Time and history as parameters of liberation : Some indications from levinas and nāgārjuna

Journal article

D’Arcy May, John. (2014). Time and history as parameters of liberation : Some indications from levinas and nāgārjuna. Journal for the Academic Study of Religion. 27(1), pp. 20-34. https://doi.org/10.1558/jasr.v27i1.20
AuthorsD’Arcy May, John

‘Historicity’, the realisation that cultural values, religious beliefs and scientific ideas are historically conditioned, transformed the study of religions in the nineteenth and twentieth centuries. The fusion of ontology, phenomenology and hermeneutics revealed an existential dimension of historicity, which was expressed innovatively—if enigmatically—by the Jewish philosopher Emmanuel Levinas in his critiques of Husserl and Heidegger. Underlying the concepts of history and narrative is the problem of understanding time. For Levinas, this is bound up with the encounter of self and other (in his terms: the entry of the Other into the Same, thereby opening a perspective on the Infinite and awakening consciousness). Unlike Heidegger, Levinas understood death on the basis of time, not vice versa, and his explorations into the relationships of time, death and the other amount to a transformation of the presuppositions on which Christian faith and theology have been based for centuries. Buddhism, seen through the prism of Na4ga4rjuna’s dialectic, deconstructs these presuppositions in an even more radical way; the question is, at what cost? Only a careful understanding of non-dualism and the two levels of truth, conventional and transcendent, prevents him from losing his foothold in history altogether and with it any basis for a liberation that issues in a viable ethic. The dialogue between these two radical accounts of liberation, one Jewish, the other Buddhist, stimulates Western Christianity to rid itself of anthropomorphisms and outmoded metaphysics and rediscover the life-structuring and identity-building stories which, in a comparative exchange with the Buddha-legend, could allow Christian and Buddhist ‘theologies’ to collaborate.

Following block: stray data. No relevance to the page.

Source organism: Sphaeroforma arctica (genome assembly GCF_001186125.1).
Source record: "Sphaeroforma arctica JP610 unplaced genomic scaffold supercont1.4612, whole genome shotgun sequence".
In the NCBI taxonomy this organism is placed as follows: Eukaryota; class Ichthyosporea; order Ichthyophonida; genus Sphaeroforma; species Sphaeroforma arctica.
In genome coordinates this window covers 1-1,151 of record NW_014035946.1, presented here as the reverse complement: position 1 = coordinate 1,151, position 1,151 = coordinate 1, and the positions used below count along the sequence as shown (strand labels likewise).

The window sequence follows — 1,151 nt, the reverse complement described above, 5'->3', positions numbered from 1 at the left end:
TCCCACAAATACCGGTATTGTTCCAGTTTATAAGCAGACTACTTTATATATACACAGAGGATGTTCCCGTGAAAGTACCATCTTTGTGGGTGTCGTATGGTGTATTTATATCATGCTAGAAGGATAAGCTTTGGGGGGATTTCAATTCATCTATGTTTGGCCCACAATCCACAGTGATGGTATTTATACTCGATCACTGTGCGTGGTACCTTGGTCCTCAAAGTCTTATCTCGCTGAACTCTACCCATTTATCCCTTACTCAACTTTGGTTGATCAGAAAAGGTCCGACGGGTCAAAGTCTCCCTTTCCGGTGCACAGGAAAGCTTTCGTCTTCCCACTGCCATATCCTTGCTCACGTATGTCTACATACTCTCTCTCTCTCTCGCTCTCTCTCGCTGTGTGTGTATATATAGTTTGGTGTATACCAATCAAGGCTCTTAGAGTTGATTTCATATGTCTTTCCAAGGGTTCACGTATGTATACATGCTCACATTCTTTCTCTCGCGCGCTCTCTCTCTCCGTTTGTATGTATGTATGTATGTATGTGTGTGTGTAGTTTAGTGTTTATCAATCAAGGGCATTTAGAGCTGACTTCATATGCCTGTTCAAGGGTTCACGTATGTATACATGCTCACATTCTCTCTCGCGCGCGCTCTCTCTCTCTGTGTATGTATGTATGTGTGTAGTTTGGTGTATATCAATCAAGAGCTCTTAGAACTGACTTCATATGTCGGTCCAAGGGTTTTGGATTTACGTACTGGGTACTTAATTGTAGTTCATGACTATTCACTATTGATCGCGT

JournalJournal for the Academic Study of Religion
Journal citation27 (1), pp. 20-34
PublisherEquinox Publishing Ltd
Digital Object Identifier (DOI)https://doi.org/10.1558/jasr.v27i1.20
Scopus EID2-s2.0-84982816886
Research or scholarlyResearch
Page range20-34
Publisher's version
All rights reserved
File Access Level
Output statusPublished
Publication process dates
Deposited18 May 2021
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